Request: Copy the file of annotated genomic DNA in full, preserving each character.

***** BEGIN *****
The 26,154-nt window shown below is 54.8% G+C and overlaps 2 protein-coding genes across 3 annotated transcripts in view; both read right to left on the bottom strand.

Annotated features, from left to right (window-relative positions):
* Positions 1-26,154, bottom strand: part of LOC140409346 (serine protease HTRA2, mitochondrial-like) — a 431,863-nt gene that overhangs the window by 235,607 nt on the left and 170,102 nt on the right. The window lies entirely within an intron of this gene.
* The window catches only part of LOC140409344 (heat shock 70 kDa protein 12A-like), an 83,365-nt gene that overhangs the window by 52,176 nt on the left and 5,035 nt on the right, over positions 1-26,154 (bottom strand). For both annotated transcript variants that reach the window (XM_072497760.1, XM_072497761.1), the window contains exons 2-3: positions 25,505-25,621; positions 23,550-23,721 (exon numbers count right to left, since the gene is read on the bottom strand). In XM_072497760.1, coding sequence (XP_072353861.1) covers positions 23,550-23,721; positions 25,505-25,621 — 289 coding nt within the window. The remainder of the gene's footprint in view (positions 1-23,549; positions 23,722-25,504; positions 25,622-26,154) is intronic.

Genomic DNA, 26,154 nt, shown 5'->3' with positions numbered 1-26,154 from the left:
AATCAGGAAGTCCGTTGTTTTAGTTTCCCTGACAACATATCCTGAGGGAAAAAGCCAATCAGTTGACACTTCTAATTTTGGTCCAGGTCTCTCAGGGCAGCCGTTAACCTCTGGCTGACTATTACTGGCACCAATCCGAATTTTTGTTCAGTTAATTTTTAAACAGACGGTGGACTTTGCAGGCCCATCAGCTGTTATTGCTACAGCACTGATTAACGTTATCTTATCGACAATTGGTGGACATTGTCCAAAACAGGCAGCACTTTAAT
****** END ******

The 26,154-nt window shown below is 54.8% G+C and overlaps 2 protein-coding genes across 3 annotated transcripts in view; both read right to left on the bottom strand.

Annotated features, from left to right (window-relative positions):
* Positions 1-26,154, bottom strand: part of LOC140409346 (serine protease HTRA2, mitochondrial-like) — a 431,863-nt gene that overhangs the window by 235,607 nt on the left and 170,102 nt on the right. The window lies entirely within an intron of this gene.
* The window catches only part of LOC140409344 (heat shock 70 kDa protein 12A-like), an 83,365-nt gene that overhangs the window by 52,176 nt on the left and 5,035 nt on the right, over positions 1-26,154 (bottom strand). For both annotated transcript variants that reach the window (XM_072497760.1, XM_072497761.1), the window contains exons 2-3: positions 25,505-25,621; positions 23,550-23,721 (exon numbers count right to left, since the gene is read on the bottom strand). In XM_072497760.1, coding sequence (XP_072353861.1) covers positions 23,550-23,721; positions 25,505-25,621 — 289 coding nt within the window. The remainder of the gene's footprint in view (positions 1-23,549; positions 23,722-25,504; positions 25,622-26,154) is intronic.

Genomic DNA, 26,154 nt, shown 5'->3' with positions numbered 1-26,154 from the left:
AATCAGGAAGTCCGTTGTTTTAGTTTCCCTGACAACATATCCTGAGGGAAAAAGCCAATCAGTTGACACTTCTAATTTTGGTCCAGGTCTCTCAGGGCAGCCGTTAACCTCTGGCTGACTATTACTGGCACCAATCCGAATTTTTGTTCAGTTAATTTTTAAACAGACGGTGGACTTTGCAGGCCCATCAGCTGTTATTGCTACAGCACTGATTAACGTTATCTTATCGACAATTGGTGGACATTGTCCAAAACAGGCAGCACTTTAAT